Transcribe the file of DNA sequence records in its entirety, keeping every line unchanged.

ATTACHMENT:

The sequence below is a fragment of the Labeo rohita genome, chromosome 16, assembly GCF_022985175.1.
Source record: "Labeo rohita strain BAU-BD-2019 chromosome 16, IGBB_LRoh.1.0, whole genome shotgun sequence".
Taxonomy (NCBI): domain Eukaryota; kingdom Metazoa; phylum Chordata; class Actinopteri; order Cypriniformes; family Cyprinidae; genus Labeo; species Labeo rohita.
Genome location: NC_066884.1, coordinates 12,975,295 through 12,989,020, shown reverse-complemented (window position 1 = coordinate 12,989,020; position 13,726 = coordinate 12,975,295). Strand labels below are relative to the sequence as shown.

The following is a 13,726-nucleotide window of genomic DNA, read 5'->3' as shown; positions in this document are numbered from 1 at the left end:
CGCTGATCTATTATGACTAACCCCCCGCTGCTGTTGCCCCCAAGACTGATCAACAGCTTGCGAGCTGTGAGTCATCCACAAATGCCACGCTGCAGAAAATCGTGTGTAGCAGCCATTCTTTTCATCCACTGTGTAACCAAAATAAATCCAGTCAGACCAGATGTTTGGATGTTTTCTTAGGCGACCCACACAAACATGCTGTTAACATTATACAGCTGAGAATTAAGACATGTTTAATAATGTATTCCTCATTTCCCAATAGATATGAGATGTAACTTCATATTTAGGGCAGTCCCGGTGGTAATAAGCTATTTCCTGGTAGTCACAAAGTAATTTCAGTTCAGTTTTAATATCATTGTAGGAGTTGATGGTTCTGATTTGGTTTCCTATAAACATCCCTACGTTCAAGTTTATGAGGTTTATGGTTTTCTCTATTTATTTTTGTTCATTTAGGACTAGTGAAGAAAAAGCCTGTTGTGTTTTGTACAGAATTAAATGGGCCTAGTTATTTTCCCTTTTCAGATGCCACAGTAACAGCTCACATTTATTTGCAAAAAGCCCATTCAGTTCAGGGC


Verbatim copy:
The sequence below is a fragment of the Labeo rohita genome, chromosome 16, assembly GCF_022985175.1.
Source record: "Labeo rohita strain BAU-BD-2019 chromosome 16, IGBB_LRoh.1.0, whole genome shotgun sequence".
Taxonomy (NCBI): domain Eukaryota; kingdom Metazoa; phylum Chordata; class Actinopteri; order Cypriniformes; family Cyprinidae; genus Labeo; species Labeo rohita.
Genome location: NC_066884.1, coordinates 12,975,295 through 12,989,020, shown reverse-complemented (window position 1 = coordinate 12,989,020; position 13,726 = coordinate 12,975,295). Strand labels below are relative to the sequence as shown.

The following is a 13,726-nucleotide window of genomic DNA, read 5'->3' as shown; positions in this document are numbered from 1 at the left end:
CGCTGATCTATTATGACTAACCCCCCGCTGCTGTTGCCCCCAAGACTGATCAACAGCTTGCGAGCTGTGAGTCATCCACAAATGCCACGCTGCAGAAAATCGTGTGTAGCAGCCATTCTTTTCATCCACTGTGTAACCAAAATAAATCCAGTCAGACCAGATGTTTGGATGTTTTCTTAGGCGACCCACACAAACATGCTGTTAACATTATACAGCTGAGAATTAAGACATGTTTAATAATGTATTCCTCATTTCCCAATAGATATGAGATGTAACTTCATATTTAGGGCAGTCCCGGTGGTAATAAGCTATTTCCTGGTAGTCACAAAGTAATTTCAGTTCAGTTTTAATATCATTGTAGGAGTTGATGGTTCTGATTTGGTTTCCTATAAACATCCCTACGTTCAAGTTTATGAGGTTTATGGTTTTCTCTATTTATTTTTGTTCATTTAGGACTAGTGAAGAAAAAGCCTGTTGTGTTTTGTACAGAATTAAATGGGCCTAGTTATTTTCCCTTTTCAGATGCCACAGTAACAGCTCACATTTATTTGCAAAAAGCCCATTCAGTTCAGGGC